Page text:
Movie review: 'Punching the Clown'
Punching the Clown
Directed by Gregori Viens
Starring Henry Phillips, Ellen Ratner, Matthew Walker and Audrey Siegel
It’s easy to see how “Punching the Clown,” an amiable satire about L.A.’s vacuous showbiz types, won the Audience Award at the 2009 Slamdance Film Festival, Park City, Utah’s annual alternative to Sundance.
The low-fi comedy of errors, with humor centered on awkward “Curb Your Enthusiasm”-type social faux pas and verbal puns, tells the semi-biographical tale of real-life singer-songwriter Henry Phillips’ misadventures in Hollywood (he plays himself).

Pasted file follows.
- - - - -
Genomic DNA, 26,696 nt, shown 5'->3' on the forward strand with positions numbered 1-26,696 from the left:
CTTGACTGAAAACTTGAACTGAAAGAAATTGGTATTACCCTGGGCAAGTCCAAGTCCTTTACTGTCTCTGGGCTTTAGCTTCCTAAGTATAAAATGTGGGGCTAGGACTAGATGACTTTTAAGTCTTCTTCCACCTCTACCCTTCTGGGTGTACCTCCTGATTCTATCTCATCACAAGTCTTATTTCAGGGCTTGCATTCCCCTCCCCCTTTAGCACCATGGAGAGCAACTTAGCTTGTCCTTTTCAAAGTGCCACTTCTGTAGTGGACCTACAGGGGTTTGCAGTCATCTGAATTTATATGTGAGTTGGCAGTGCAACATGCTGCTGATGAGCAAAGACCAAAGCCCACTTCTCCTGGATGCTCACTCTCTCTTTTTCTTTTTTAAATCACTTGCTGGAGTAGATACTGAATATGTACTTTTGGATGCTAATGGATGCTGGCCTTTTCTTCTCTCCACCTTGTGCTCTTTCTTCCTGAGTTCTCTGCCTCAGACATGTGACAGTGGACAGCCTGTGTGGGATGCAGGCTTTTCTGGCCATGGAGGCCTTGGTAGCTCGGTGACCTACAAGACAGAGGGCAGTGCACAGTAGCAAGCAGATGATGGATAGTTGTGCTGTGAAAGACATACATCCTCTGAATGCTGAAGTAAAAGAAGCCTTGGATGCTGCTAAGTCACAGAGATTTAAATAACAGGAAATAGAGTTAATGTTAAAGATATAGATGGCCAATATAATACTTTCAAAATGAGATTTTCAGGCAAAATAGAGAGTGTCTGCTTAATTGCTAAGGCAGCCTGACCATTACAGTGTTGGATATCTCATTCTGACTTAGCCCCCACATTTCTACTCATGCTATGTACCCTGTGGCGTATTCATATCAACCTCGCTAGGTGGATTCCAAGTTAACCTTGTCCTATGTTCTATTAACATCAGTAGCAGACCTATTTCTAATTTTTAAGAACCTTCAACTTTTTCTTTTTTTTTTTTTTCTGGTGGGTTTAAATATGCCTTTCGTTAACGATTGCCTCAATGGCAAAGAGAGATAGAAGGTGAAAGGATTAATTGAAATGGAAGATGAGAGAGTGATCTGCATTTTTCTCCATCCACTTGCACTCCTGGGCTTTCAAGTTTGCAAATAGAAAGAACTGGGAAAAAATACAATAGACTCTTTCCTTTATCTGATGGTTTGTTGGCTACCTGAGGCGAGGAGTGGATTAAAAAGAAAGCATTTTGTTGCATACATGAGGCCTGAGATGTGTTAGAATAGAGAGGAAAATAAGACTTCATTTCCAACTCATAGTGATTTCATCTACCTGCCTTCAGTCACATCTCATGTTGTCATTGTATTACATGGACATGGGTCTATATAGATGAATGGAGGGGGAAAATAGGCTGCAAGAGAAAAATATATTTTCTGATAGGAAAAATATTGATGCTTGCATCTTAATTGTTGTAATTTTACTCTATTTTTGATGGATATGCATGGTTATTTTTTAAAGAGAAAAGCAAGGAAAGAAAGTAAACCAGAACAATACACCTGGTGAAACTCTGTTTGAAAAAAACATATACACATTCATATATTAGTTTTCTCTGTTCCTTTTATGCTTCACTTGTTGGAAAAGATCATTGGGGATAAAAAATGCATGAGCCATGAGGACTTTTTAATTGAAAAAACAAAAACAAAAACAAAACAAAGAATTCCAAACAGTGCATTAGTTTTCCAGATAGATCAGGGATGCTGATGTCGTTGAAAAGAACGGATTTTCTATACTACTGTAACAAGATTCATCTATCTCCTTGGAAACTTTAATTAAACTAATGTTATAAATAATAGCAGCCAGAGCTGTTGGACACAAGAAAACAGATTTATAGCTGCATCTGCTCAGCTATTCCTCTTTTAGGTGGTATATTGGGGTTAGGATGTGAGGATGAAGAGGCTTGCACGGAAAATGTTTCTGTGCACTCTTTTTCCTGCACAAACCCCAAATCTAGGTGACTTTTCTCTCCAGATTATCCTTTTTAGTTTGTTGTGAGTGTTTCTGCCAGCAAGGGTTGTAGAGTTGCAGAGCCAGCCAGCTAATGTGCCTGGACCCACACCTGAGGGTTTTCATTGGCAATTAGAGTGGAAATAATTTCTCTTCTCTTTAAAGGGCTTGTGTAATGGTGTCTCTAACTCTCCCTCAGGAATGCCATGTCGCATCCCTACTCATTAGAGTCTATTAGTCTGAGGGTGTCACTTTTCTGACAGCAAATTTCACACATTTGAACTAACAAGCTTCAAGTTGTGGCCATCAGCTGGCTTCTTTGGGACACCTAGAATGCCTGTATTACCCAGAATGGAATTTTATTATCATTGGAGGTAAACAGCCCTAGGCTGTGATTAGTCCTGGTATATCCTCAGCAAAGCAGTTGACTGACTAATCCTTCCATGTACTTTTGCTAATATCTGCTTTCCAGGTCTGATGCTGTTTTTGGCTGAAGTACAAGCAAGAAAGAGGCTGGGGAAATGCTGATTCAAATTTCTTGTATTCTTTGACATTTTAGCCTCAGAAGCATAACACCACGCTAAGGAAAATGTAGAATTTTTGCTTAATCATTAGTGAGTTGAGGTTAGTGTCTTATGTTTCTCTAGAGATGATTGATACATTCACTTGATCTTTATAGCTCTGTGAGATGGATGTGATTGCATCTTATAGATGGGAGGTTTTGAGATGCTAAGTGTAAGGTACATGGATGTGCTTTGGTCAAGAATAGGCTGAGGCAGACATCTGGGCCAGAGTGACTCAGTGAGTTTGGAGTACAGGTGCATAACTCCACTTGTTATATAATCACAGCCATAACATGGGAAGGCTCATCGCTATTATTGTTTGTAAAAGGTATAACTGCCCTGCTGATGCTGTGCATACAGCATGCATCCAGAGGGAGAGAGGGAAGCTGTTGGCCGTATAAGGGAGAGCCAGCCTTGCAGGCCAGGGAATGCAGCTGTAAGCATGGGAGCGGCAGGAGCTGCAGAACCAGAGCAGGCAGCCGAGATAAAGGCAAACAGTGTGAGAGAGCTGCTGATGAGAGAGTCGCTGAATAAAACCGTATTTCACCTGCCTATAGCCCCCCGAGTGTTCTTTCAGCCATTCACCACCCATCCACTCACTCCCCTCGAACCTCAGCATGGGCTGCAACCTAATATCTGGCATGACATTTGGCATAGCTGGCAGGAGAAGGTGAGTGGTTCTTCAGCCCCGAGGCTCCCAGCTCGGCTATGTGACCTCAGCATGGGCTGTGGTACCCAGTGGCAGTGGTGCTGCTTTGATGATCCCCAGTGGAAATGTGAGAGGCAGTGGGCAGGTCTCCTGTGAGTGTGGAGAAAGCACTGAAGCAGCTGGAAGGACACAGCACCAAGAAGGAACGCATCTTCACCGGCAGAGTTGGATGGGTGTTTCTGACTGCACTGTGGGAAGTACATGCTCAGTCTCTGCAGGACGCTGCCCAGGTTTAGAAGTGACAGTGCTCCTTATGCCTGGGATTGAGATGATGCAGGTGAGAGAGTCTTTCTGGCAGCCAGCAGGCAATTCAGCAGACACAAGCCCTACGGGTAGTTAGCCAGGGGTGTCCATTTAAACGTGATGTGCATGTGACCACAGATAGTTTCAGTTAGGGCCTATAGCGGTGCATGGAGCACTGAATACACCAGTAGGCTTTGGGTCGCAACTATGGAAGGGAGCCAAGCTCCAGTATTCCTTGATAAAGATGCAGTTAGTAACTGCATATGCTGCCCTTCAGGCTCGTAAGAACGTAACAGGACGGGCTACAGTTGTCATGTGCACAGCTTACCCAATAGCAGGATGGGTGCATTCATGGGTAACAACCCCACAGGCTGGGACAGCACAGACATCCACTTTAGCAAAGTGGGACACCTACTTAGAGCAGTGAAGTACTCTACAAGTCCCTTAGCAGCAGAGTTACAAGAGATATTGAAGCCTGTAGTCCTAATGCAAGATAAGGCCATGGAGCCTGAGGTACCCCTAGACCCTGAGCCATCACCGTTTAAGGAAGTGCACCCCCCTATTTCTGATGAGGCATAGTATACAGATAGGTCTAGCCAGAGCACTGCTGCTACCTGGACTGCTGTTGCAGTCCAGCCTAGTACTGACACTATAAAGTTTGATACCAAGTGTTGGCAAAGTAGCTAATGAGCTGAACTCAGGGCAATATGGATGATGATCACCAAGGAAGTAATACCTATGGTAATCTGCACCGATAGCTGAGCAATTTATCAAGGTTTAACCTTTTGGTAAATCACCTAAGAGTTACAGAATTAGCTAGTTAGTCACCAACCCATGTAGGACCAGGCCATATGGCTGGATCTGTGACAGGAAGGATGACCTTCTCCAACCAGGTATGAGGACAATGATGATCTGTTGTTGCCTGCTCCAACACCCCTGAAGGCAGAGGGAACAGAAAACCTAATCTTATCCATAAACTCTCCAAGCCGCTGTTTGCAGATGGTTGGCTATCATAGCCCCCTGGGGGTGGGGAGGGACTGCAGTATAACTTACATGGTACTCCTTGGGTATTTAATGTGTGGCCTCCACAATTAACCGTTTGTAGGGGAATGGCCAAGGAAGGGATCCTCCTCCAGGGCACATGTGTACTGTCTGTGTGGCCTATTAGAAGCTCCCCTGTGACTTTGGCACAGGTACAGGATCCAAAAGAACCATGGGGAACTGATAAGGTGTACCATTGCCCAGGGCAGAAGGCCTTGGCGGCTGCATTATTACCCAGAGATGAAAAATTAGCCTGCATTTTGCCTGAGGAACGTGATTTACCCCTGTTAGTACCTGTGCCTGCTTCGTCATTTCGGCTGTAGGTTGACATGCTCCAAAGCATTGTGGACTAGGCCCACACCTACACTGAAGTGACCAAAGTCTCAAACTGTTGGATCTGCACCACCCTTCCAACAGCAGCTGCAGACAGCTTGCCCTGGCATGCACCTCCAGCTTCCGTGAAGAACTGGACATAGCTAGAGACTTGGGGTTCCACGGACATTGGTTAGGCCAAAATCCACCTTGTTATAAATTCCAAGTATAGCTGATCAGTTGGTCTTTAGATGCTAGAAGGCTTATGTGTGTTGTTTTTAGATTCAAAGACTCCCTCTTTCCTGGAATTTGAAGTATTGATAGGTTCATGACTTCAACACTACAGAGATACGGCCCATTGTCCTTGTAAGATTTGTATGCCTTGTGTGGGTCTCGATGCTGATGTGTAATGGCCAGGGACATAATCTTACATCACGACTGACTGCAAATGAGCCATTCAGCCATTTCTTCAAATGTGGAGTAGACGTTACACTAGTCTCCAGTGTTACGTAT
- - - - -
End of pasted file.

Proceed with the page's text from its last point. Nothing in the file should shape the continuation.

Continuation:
A talented performer of satirical folk songs (think Tenacious D), the real Phillips has developed a popular comedy act. The movie Phillips, however, heads to California as a last-ditch attempt to make it after an unsuccessful career on the road.
Out west, he finds the glamorous life is not what it seems. Crashing on the couch of his failed actor brother (Matthew Walker) while coping with an inept agent (Ellen Ratner) and the general attitudes of industry folk who want nothing to do with him, Henry struggles to get his music heard.
With a sharp script (which Phillips co-wrote with Gregori Viens) well attuned to La-La Land’s general dysfunction, a hilariously deadpan tone and a wealth of Phillips’ biting, self-mocking songs, the movie earns its Slamdance accolade.